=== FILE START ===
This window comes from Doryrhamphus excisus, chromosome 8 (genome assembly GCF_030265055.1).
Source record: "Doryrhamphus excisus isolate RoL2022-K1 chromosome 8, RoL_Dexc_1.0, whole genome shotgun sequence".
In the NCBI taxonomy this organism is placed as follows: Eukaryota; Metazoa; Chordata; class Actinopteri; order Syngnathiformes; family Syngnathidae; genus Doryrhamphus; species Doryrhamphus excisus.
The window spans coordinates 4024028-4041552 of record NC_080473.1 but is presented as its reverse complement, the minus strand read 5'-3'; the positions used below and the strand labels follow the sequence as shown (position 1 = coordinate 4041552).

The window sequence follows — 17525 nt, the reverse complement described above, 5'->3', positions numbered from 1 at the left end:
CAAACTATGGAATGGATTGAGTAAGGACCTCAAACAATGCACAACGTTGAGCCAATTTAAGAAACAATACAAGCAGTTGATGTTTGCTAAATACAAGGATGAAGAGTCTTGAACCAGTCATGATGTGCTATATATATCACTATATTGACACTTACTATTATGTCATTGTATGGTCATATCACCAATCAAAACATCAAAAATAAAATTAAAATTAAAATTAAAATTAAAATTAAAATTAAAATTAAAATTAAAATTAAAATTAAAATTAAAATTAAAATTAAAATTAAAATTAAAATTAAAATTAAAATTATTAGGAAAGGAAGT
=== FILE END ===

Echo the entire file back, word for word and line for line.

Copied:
This window comes from Doryrhamphus excisus, chromosome 8 (genome assembly GCF_030265055.1).
Source record: "Doryrhamphus excisus isolate RoL2022-K1 chromosome 8, RoL_Dexc_1.0, whole genome shotgun sequence".
In the NCBI taxonomy this organism is placed as follows: Eukaryota; Metazoa; Chordata; class Actinopteri; order Syngnathiformes; family Syngnathidae; genus Doryrhamphus; species Doryrhamphus excisus.
The window spans coordinates 4024028-4041552 of record NC_080473.1 but is presented as its reverse complement, the minus strand read 5'-3'; the positions used below and the strand labels follow the sequence as shown (position 1 = coordinate 4041552).

The window sequence follows — 17525 nt, the reverse complement described above, 5'->3', positions numbered from 1 at the left end:
CAAACTATGGAATGGATTGAGTAAGGACCTCAAACAATGCACAACGTTGAGCCAATTTAAGAAACAATACAAGCAGTTGATGTTTGCTAAATACAAGGATGAAGAGTCTTGAACCAGTCATGATGTGCTATATATATCACTATATTGACACTTACTATTATGTCATTGTATGGTCATATCACCAATCAAAACATCAAAAATAAAATTAAAATTAAAATTAAAATTAAAATTAAAATTAAAATTAAAATTAAAATTAAAATTAAAATTAAAATTAAAATTAAAATTAAAATTAAAATTAAAATTAAAATTATTAGGAAAGGAAGT